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anime

Manga Thoughts: Bloom into You volume 1

I've bought a pretty good number of the "girls' love" (or "yuri," to use the more in-the-know term) manga that Seven Seas publishes, and as I began picking up they were about to begin another series I supposed I'd take a chance on "Bloom into You" as well. The reviews I read as part of that process, though, made it of particular yet perhaps peculiar interest to me.

"I just don't seem interested in boys" might might seem obvious enough leading off one of these series. When the viewpoint character Yuu's attempts to find the best way to turn down the confession made to her just before she moves from junior high to high school happens to get her acquainted with the slightly older Nanami, though, whose also turning down a boy's interest makes Yuu think she's found a kindred spirit, Nanami soon tells Yuu "I think I might be falling in love with you," and the younger girl's reaction remains pretty much "shouldn't I have more of a reaction?" Nanami kisses Yuu a few chapters later to show just what she mean by love, and Yuu keeps thinking to herself "I'm not even excited." The Anime News Network review suggested there was something asexual about Yuu, a strangely intriguing interpretation for me. I'm aware of all the times I see other fans willing to play along with the game of "shipping" characters and I just sort of suppose that with no definitive (much less daring) commitment in the story we get I'm content to push thoughts of "this fictional character must get paired off for their own happiness (to say nothing of my own satisfaction)" to outside the story and pretty much outside my mind.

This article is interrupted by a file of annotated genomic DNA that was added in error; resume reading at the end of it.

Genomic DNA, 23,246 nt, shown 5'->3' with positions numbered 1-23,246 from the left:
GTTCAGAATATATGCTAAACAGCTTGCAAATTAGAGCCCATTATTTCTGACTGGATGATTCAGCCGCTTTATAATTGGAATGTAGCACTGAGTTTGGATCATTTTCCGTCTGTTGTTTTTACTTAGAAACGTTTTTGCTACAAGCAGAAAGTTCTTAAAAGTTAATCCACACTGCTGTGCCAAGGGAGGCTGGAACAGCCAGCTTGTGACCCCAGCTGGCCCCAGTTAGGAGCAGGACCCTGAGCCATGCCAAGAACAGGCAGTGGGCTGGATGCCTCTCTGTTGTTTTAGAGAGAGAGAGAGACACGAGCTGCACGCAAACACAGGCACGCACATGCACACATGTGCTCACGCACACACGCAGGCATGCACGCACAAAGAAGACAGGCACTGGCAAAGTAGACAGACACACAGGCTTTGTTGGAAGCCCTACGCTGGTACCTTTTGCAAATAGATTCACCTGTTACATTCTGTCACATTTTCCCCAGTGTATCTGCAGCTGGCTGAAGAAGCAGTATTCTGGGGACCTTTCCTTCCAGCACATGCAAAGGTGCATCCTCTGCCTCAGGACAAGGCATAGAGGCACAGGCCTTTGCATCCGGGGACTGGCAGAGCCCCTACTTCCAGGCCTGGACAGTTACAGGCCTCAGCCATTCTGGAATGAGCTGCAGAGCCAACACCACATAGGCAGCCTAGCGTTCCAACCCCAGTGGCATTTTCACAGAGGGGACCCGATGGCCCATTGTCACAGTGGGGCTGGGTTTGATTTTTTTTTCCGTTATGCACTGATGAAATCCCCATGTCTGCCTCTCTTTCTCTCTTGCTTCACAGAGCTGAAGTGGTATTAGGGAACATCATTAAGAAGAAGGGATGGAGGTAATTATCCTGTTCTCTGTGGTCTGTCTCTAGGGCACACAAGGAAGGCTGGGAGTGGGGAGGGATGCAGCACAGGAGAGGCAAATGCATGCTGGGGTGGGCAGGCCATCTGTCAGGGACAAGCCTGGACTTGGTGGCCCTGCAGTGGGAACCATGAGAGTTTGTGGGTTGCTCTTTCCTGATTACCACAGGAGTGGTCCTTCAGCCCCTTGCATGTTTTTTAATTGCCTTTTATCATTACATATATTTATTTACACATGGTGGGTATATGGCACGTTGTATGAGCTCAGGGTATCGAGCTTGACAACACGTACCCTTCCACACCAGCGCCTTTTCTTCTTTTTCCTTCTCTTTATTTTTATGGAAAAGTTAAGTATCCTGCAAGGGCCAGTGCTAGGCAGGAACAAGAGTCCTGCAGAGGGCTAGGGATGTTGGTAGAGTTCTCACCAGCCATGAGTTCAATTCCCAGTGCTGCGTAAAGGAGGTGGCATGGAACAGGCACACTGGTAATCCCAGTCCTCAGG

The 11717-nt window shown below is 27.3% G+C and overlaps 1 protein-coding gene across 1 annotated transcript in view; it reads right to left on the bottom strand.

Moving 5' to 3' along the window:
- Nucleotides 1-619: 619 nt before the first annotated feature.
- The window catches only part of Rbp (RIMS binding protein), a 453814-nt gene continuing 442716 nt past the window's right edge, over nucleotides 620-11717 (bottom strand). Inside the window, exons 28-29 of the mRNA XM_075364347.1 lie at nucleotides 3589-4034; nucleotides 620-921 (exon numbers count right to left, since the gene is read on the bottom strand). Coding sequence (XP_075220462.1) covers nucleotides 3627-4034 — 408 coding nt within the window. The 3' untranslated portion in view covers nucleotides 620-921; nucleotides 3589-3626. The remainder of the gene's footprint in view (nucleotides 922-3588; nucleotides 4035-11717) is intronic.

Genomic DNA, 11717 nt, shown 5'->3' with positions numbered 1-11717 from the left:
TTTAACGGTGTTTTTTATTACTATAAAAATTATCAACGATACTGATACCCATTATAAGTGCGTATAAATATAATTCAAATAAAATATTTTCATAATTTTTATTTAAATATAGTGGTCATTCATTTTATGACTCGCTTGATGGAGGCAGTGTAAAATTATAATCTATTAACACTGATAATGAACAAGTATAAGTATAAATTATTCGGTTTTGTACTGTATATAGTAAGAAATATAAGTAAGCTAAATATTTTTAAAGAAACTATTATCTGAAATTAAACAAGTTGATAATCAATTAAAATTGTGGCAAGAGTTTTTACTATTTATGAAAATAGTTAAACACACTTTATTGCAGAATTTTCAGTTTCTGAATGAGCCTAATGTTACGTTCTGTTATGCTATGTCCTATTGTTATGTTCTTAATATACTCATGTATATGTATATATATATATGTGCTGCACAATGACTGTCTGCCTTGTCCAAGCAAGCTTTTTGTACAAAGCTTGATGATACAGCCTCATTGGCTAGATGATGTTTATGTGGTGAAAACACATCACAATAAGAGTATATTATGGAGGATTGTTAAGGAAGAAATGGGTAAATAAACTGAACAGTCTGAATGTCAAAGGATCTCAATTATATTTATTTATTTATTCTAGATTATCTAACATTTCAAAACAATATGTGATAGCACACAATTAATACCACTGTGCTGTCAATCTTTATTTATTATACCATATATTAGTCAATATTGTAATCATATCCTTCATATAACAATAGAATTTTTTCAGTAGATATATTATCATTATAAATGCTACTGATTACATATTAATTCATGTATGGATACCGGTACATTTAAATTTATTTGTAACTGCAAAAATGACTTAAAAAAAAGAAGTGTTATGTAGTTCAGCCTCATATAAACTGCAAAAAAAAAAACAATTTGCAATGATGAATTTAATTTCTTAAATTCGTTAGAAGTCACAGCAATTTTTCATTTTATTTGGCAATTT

With that said, one of the things that appeals to me about "girls' love" manga is the definitive commitment or even the promise of that, and Yuu in no way tries to turn Nanami down over the course of this first volume, willing at one point to mull over a comment from one of her friends (the supporting characters, although they have minor roles in the story, do manage to stand out a bit at points) that time may be all that's needed even in unusual cases. While I seem to find a subtle, hard-to-define peculiarity about the artwork (the closest I can come is to say the faces look a little "elongated," or "sharp," perhaps), I am interested in seeing where things will go.